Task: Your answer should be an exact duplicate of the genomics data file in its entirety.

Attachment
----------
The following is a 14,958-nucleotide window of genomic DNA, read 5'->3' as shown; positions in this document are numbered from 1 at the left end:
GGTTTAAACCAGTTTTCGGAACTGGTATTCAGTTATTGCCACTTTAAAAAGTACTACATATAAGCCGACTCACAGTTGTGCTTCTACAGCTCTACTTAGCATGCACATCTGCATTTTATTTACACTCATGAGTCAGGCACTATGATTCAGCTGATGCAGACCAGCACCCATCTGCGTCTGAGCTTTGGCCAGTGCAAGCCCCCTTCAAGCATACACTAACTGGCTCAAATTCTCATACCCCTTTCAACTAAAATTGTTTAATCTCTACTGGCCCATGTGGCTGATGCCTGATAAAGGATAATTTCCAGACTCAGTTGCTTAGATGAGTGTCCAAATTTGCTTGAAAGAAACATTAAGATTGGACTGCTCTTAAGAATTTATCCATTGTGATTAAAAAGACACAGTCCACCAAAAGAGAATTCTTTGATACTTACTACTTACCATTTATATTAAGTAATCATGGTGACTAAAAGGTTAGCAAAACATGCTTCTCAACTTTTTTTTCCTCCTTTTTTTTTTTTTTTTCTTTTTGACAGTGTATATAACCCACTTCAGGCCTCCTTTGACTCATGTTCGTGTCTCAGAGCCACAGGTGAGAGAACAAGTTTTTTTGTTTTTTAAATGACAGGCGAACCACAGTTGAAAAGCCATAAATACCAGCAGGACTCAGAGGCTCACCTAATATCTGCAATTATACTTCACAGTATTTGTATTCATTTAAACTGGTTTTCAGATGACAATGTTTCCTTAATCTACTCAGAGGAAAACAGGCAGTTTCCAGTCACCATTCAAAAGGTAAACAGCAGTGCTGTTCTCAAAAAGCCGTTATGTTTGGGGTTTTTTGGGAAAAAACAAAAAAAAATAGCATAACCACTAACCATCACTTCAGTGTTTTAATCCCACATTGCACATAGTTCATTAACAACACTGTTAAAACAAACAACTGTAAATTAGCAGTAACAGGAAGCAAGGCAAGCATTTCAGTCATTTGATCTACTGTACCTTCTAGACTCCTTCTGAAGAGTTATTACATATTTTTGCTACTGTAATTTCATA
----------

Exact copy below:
The following is a 14,958-nucleotide window of genomic DNA, read 5'->3' as shown; positions in this document are numbered from 1 at the left end:
GGTTTAAACCAGTTTTCGGAACTGGTATTCAGTTATTGCCACTTTAAAAAGTACTACATATAAGCCGACTCACAGTTGTGCTTCTACAGCTCTACTTAGCATGCACATCTGCATTTTATTTACACTCATGAGTCAGGCACTATGATTCAGCTGATGCAGACCAGCACCCATCTGCGTCTGAGCTTTGGCCAGTGCAAGCCCCCTTCAAGCATACACTAACTGGCTCAAATTCTCATACCCCTTTCAACTAAAATTGTTTAATCTCTACTGGCCCATGTGGCTGATGCCTGATAAAGGATAATTTCCAGACTCAGTTGCTTAGATGAGTGTCCAAATTTGCTTGAAAGAAACATTAAGATTGGACTGCTCTTAAGAATTTATCCATTGTGATTAAAAAGACACAGTCCACCAAAAGAGAATTCTTTGATACTTACTACTTACCATTTATATTAAGTAATCATGGTGACTAAAAGGTTAGCAAAACATGCTTCTCAACTTTTTTTTCCTCCTTTTTTTTTTTTTTTTCTTTTTGACAGTGTATATAACCCACTTCAGGCCTCCTTTGACTCATGTTCGTGTCTCAGAGCCACAGGTGAGAGAACAAGTTTTTTTGTTTTTTAAATGACAGGCGAACCACAGTTGAAAAGCCATAAATACCAGCAGGACTCAGAGGCTCACCTAATATCTGCAATTATACTTCACAGTATTTGTATTCATTTAAACTGGTTTTCAGATGACAATGTTTCCTTAATCTACTCAGAGGAAAACAGGCAGTTTCCAGTCACCATTCAAAAGGTAAACAGCAGTGCTGTTCTCAAAAAGCCGTTATGTTTGGGGTTTTTTGGGAAAAAACAAAAAAAAATAGCATAACCACTAACCATCACTTCAGTGTTTTAATCCCACATTGCACATAGTTCATTAACAACACTGTTAAAACAAACAACTGTAAATTAGCAGTAACAGGAAGCAAGGCAAGCATTTCAGTCATTTGATCTACTGTACCTTCTAGACTCCTTCTGAAGAGTTATTACATATTTTTGCTACTGTAATTTCATA